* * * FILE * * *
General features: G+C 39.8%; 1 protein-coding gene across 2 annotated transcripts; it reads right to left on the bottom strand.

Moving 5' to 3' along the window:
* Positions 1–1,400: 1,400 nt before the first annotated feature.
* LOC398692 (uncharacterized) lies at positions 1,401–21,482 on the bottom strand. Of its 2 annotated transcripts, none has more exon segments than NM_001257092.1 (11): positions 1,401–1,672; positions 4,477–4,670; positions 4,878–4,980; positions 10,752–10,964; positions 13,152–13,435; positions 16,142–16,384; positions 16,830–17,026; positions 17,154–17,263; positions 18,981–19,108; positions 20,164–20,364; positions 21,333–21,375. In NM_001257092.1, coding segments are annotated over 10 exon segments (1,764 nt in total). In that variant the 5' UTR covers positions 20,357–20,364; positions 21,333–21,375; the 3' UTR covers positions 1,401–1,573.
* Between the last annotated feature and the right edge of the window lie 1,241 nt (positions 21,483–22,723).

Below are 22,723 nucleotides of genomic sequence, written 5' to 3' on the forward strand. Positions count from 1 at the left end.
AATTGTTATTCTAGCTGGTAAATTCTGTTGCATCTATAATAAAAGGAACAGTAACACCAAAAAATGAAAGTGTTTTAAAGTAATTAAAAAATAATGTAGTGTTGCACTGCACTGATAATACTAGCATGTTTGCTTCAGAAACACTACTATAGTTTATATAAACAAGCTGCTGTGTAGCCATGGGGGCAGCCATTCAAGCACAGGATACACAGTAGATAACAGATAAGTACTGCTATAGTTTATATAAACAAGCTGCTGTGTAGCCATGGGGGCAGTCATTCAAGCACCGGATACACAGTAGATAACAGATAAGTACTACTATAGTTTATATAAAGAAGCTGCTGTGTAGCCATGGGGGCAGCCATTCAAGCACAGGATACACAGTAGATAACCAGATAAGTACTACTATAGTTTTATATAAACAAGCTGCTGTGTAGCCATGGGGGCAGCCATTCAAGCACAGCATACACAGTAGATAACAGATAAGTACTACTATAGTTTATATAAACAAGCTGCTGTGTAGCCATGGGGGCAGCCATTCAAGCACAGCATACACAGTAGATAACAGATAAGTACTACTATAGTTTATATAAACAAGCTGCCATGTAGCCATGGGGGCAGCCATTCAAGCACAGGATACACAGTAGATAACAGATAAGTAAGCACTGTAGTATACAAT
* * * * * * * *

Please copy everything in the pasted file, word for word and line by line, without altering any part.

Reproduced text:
General features: G+C 39.8%; 1 protein-coding gene across 2 annotated transcripts; it reads right to left on the bottom strand.

Moving 5' to 3' along the window:
* Positions 1–1,400: 1,400 nt before the first annotated feature.
* LOC398692 (uncharacterized) lies at positions 1,401–21,482 on the bottom strand. Of its 2 annotated transcripts, none has more exon segments than NM_001257092.1 (11): positions 1,401–1,672; positions 4,477–4,670; positions 4,878–4,980; positions 10,752–10,964; positions 13,152–13,435; positions 16,142–16,384; positions 16,830–17,026; positions 17,154–17,263; positions 18,981–19,108; positions 20,164–20,364; positions 21,333–21,375. In NM_001257092.1, coding segments are annotated over 10 exon segments (1,764 nt in total). In that variant the 5' UTR covers positions 20,357–20,364; positions 21,333–21,375; the 3' UTR covers positions 1,401–1,573.
* Between the last annotated feature and the right edge of the window lie 1,241 nt (positions 21,483–22,723).

Below are 22,723 nucleotides of genomic sequence, written 5' to 3' on the forward strand. Positions count from 1 at the left end.
AATTGTTATTCTAGCTGGTAAATTCTGTTGCATCTATAATAAAAGGAACAGTAACACCAAAAAATGAAAGTGTTTTAAAGTAATTAAAAAATAATGTAGTGTTGCACTGCACTGATAATACTAGCATGTTTGCTTCAGAAACACTACTATAGTTTATATAAACAAGCTGCTGTGTAGCCATGGGGGCAGCCATTCAAGCACAGGATACACAGTAGATAACAGATAAGTACTGCTATAGTTTATATAAACAAGCTGCTGTGTAGCCATGGGGGCAGTCATTCAAGCACCGGATACACAGTAGATAACAGATAAGTACTACTATAGTTTATATAAAGAAGCTGCTGTGTAGCCATGGGGGCAGCCATTCAAGCACAGGATACACAGTAGATAACCAGATAAGTACTACTATAGTTTTATATAAACAAGCTGCTGTGTAGCCATGGGGGCAGCCATTCAAGCACAGCATACACAGTAGATAACAGATAAGTACTACTATAGTTTATATAAACAAGCTGCTGTGTAGCCATGGGGGCAGCCATTCAAGCACAGCATACACAGTAGATAACAGATAAGTACTACTATAGTTTATATAAACAAGCTGCCATGTAGCCATGGGGGCAGCCATTCAAGCACAGGATACACAGTAGATAACAGATAAGTAAGCACTGTAGTATACAAT